The Mountain Living Team knows it is important to stay on top of changes in our industry.  Educating ourselves and the consumers as well as adjusting our practices to better serve our clients is a high priority for us.  In response to the upcoming changes, we will be implementing new measures to ensure our Buyers are protected against any unexpected situations that could create a snag in the closing process and potentially put their earnest money at risk.  

Is your real estate agent marginal?

by Meredith Adams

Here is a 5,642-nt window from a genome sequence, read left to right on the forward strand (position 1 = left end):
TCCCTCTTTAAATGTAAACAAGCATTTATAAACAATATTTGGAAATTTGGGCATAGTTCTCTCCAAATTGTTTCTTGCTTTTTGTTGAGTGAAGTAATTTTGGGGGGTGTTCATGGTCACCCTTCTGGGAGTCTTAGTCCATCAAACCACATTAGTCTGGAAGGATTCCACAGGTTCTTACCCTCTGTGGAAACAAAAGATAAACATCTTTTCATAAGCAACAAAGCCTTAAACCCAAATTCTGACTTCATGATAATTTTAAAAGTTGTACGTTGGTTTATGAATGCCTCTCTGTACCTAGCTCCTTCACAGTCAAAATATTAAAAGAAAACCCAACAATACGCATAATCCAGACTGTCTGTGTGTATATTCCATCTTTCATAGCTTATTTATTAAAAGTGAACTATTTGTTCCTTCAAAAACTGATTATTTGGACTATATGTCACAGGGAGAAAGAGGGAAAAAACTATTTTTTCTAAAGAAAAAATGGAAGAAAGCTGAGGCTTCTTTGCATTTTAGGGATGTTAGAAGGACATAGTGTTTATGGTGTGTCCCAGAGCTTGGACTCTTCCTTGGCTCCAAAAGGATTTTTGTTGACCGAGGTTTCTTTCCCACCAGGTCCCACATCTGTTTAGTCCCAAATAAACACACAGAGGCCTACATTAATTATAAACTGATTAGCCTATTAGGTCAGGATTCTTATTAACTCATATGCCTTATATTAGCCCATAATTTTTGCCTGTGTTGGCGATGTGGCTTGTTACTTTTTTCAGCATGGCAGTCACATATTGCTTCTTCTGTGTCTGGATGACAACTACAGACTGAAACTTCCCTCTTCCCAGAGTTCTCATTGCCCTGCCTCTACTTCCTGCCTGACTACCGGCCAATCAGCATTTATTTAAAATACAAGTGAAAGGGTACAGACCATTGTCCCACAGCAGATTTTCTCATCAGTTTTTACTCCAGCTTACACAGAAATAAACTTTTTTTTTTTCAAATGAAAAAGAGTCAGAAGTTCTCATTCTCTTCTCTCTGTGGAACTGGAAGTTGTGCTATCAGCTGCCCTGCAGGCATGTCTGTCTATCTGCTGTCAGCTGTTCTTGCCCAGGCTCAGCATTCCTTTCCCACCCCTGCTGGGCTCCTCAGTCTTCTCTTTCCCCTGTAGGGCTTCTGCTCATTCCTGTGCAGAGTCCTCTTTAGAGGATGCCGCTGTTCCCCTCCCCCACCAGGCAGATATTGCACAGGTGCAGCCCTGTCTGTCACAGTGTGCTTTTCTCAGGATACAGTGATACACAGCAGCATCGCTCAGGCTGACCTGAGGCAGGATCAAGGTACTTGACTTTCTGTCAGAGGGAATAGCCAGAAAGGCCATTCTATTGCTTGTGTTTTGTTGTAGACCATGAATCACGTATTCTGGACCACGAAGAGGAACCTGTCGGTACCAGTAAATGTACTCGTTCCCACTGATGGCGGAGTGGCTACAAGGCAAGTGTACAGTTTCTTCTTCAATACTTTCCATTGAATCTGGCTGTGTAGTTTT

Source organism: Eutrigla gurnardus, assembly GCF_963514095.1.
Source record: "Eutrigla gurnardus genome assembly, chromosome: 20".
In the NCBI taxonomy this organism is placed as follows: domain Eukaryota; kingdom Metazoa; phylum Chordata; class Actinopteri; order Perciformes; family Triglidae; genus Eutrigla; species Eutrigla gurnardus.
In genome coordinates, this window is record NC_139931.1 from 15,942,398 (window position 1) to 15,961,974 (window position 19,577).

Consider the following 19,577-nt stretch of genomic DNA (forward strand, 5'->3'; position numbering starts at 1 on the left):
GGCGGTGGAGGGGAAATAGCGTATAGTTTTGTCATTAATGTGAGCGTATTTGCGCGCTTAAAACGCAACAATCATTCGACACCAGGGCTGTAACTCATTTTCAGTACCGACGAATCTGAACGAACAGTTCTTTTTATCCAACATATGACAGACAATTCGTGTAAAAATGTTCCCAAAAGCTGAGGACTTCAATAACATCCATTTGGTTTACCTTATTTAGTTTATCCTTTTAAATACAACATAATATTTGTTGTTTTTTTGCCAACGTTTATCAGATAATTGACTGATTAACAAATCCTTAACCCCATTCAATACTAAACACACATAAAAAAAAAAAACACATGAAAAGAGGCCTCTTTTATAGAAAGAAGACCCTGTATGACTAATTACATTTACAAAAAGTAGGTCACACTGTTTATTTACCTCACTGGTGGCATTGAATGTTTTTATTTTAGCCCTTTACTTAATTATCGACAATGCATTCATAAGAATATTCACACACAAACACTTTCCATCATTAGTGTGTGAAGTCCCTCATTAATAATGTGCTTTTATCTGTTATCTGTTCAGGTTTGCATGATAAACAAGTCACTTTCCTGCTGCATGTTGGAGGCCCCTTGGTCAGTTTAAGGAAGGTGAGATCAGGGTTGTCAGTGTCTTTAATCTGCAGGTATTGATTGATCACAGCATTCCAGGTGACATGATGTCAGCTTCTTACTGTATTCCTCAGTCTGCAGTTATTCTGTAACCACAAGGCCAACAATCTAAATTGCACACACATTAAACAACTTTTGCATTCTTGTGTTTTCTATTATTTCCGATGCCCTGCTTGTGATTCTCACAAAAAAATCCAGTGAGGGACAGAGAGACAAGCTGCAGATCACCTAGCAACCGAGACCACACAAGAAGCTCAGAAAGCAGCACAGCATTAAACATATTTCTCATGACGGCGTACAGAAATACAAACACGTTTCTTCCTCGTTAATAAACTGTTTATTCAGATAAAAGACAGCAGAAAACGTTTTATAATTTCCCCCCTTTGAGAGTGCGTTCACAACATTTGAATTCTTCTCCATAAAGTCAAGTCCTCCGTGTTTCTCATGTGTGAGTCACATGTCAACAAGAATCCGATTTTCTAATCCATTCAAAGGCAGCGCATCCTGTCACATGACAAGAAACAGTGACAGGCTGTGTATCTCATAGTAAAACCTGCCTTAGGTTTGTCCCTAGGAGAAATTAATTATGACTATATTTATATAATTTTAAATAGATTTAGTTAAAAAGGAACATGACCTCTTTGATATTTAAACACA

NAR, the National Association of Realtors, recently released a "Danger Report" that states the largest threat to today's real estate agent is other real estate agents.  When an organization that is out there to protect and propel the image of Realtors is publicly skeptical about real estate agents, there must be a big problem. The competence of agents is a big concern mentioned in the report.  Because real estate is a commission only job, it's not uncommon for agents to have a full time job that pays the bills and be a real estate agent part time for supplemental income.  Many agents are unskilled, lacking the ability to coach buyers and sellers in one of the largest purchases or sales they will ever be a part of.  As a consumer, how do you make sure your agent is competent and ethical?  How do you protect yourself from agents that are marginal?